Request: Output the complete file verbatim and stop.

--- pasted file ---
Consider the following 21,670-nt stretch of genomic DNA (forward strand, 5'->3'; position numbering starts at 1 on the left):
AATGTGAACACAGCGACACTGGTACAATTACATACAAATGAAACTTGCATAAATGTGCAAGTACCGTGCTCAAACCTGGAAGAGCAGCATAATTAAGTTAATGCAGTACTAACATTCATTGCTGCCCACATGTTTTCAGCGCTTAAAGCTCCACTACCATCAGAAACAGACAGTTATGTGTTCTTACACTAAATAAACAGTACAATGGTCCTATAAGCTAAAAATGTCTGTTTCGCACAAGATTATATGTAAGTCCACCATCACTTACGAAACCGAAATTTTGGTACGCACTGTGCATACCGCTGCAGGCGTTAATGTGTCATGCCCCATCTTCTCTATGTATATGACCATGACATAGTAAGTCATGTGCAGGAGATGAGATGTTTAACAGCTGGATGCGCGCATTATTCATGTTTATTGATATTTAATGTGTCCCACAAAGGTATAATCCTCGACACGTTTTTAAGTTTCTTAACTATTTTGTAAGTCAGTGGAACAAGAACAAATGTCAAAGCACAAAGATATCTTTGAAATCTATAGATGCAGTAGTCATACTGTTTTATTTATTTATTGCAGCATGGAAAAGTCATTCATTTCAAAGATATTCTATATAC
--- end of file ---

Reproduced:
Consider the following 21,670-nt stretch of genomic DNA (forward strand, 5'->3'; position numbering starts at 1 on the left):
AATGTGAACACAGCGACACTGGTACAATTACATACAAATGAAACTTGCATAAATGTGCAAGTACCGTGCTCAAACCTGGAAGAGCAGCATAATTAAGTTAATGCAGTACTAACATTCATTGCTGCCCACATGTTTTCAGCGCTTAAAGCTCCACTACCATCAGAAACAGACAGTTATGTGTTCTTACACTAAATAAACAGTACAATGGTCCTATAAGCTAAAAATGTCTGTTTCGCACAAGATTATATGTAAGTCCACCATCACTTACGAAACCGAAATTTTGGTACGCACTGTGCATACCGCTGCAGGCGTTAATGTGTCATGCCCCATCTTCTCTATGTATATGACCATGACATAGTAAGTCATGTGCAGGAGATGAGATGTTTAACAGCTGGATGCGCGCATTATTCATGTTTATTGATATTTAATGTGTCCCACAAAGGTATAATCCTCGACACGTTTTTAAGTTTCTTAACTATTTTGTAAGTCAGTGGAACAAGAACAAATGTCAAAGCACAAAGATATCTTTGAAATCTATAGATGCAGTAGTCATACTGTTTTATTTATTTATTGCAGCATGGAAAAGTCATTCATTTCAAAGATATTCTATATAC